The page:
Imagine the snow in the Sierra Nevada mountains as a giant reservoir providing water for 23 million people throughout California. During droughts, this snow reserve shrinks, affecting water availability in the state.
Researchers fear global warming will cause the Sierra Nevada snowpack to lose much of its freshwater by the end of the century, spelling trouble for water management throughout the state.
The California Department of Water Resources found last month that the water content in the Sierra snowpack was about half its historical average for the beginning of April despite late winter storms. One year before, the water content had been measured at over 160 percent of the historical average. This swing is not new and continues California’s recent trend of climate shifts, following the 2011-2015 drought.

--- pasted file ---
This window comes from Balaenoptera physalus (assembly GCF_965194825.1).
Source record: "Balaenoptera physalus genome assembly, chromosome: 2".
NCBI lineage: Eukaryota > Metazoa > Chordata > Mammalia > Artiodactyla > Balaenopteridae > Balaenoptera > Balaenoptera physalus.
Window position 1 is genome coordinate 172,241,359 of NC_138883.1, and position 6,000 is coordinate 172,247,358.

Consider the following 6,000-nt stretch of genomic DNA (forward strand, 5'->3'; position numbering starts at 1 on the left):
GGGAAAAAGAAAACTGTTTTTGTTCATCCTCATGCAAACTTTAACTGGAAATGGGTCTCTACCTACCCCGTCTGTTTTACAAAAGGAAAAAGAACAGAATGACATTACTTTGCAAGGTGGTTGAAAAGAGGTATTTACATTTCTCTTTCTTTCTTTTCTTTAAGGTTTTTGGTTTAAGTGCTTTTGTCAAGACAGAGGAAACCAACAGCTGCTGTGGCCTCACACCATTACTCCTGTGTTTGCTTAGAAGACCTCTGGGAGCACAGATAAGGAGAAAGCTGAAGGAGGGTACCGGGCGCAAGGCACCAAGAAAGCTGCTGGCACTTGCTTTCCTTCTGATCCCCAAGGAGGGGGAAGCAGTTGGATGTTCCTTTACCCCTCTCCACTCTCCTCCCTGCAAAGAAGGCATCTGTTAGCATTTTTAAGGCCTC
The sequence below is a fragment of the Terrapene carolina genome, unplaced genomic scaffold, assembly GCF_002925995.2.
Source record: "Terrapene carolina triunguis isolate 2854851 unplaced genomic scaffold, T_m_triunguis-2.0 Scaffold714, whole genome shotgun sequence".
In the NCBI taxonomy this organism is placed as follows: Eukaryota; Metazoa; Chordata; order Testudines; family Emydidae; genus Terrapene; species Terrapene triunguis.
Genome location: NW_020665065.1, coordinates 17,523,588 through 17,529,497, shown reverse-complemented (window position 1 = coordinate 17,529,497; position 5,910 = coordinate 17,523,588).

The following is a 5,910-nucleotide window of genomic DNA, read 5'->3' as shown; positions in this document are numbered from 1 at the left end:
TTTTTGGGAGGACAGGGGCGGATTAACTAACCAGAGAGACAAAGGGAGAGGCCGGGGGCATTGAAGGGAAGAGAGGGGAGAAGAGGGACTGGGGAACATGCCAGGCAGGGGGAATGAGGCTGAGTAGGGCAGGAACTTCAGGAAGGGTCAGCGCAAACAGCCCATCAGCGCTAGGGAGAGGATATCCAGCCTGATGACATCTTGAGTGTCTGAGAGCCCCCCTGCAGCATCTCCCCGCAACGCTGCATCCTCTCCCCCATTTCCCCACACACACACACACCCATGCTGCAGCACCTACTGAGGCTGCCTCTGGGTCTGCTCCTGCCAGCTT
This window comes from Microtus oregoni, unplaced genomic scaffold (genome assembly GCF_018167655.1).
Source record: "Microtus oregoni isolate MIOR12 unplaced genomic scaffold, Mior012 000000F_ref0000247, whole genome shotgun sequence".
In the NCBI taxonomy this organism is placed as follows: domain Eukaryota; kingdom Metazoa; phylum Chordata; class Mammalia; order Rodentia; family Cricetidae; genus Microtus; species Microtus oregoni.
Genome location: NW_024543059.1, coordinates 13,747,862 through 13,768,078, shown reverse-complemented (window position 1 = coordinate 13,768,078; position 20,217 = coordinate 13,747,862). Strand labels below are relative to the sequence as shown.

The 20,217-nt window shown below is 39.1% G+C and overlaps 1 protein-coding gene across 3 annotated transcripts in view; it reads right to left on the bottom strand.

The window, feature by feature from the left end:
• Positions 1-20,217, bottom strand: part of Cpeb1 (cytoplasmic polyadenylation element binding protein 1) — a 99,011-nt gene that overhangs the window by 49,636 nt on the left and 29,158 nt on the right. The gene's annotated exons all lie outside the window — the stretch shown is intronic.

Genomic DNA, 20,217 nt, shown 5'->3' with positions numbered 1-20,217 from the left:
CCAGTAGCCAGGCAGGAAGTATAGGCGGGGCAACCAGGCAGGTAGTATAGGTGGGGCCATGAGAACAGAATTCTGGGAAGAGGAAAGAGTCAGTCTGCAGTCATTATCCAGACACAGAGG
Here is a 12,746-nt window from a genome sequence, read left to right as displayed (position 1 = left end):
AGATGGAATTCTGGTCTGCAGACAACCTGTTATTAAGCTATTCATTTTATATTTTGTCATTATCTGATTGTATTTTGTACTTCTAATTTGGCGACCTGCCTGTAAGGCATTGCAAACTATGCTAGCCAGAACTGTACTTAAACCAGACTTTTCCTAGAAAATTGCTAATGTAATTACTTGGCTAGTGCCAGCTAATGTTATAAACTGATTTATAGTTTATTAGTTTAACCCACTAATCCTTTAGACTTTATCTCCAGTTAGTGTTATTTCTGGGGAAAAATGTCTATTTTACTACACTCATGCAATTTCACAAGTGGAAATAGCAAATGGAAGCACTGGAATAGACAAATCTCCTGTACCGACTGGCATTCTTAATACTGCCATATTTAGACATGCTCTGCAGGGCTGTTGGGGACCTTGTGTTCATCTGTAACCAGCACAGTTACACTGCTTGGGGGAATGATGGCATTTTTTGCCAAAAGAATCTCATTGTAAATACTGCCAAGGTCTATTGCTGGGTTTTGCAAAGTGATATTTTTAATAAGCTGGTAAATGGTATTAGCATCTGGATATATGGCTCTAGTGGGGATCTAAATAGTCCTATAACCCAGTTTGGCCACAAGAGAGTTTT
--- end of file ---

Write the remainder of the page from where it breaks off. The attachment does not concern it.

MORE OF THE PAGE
Scientists from the University of California, Los Angeles (UCLA) expect to see an increase in ‘precipitation whiplash’ events in the region, with rapid transitions between extreme wet and extreme dry periods.
These extreme precipitation events pose a risk to dams, levees and canals, few of which have been tested against intense storms such as those that caused the Great Flood of 1862. By the end of the 21st century, the frequency of floods of this magnitude across the state is expected to increase by 300 to 400 percent.